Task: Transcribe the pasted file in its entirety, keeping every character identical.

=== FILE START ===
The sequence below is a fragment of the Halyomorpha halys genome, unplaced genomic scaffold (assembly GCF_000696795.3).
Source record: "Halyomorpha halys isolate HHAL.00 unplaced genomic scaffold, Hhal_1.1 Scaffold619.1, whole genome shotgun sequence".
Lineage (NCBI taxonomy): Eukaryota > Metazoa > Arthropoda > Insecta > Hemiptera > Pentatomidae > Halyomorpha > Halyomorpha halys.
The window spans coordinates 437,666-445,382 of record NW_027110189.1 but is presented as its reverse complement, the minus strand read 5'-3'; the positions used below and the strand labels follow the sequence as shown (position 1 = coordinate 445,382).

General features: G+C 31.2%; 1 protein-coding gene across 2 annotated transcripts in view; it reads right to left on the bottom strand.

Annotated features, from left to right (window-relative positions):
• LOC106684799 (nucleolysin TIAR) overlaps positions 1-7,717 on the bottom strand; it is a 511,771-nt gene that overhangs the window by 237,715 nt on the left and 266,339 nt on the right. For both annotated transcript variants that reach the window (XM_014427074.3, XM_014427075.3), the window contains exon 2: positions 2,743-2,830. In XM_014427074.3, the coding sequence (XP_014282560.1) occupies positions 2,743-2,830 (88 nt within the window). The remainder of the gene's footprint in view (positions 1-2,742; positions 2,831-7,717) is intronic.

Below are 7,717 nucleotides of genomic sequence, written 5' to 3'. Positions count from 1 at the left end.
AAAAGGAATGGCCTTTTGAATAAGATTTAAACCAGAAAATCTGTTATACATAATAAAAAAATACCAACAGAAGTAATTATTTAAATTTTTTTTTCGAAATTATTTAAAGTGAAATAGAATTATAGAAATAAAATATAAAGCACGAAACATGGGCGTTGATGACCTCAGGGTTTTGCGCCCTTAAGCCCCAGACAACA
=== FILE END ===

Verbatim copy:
The sequence below is a fragment of the Halyomorpha halys genome, unplaced genomic scaffold (assembly GCF_000696795.3).
Source record: "Halyomorpha halys isolate HHAL.00 unplaced genomic scaffold, Hhal_1.1 Scaffold619.1, whole genome shotgun sequence".
Lineage (NCBI taxonomy): Eukaryota > Metazoa > Arthropoda > Insecta > Hemiptera > Pentatomidae > Halyomorpha > Halyomorpha halys.
The window spans coordinates 437,666-445,382 of record NW_027110189.1 but is presented as its reverse complement, the minus strand read 5'-3'; the positions used below and the strand labels follow the sequence as shown (position 1 = coordinate 445,382).

General features: G+C 31.2%; 1 protein-coding gene across 2 annotated transcripts in view; it reads right to left on the bottom strand.

Annotated features, from left to right (window-relative positions):
• LOC106684799 (nucleolysin TIAR) overlaps positions 1-7,717 on the bottom strand; it is a 511,771-nt gene that overhangs the window by 237,715 nt on the left and 266,339 nt on the right. For both annotated transcript variants that reach the window (XM_014427074.3, XM_014427075.3), the window contains exon 2: positions 2,743-2,830. In XM_014427074.3, the coding sequence (XP_014282560.1) occupies positions 2,743-2,830 (88 nt within the window). The remainder of the gene's footprint in view (positions 1-2,742; positions 2,831-7,717) is intronic.

Below are 7,717 nucleotides of genomic sequence, written 5' to 3'. Positions count from 1 at the left end.
AAAAGGAATGGCCTTTTGAATAAGATTTAAACCAGAAAATCTGTTATACATAATAAAAAAATACCAACAGAAGTAATTATTTAAATTTTTTTTTCGAAATTATTTAAAGTGAAATAGAATTATAGAAATAAAATATAAAGCACGAAACATGGGCGTTGATGACCTCAGGGTTTTGCGCCCTTAAGCCCCAGACAACA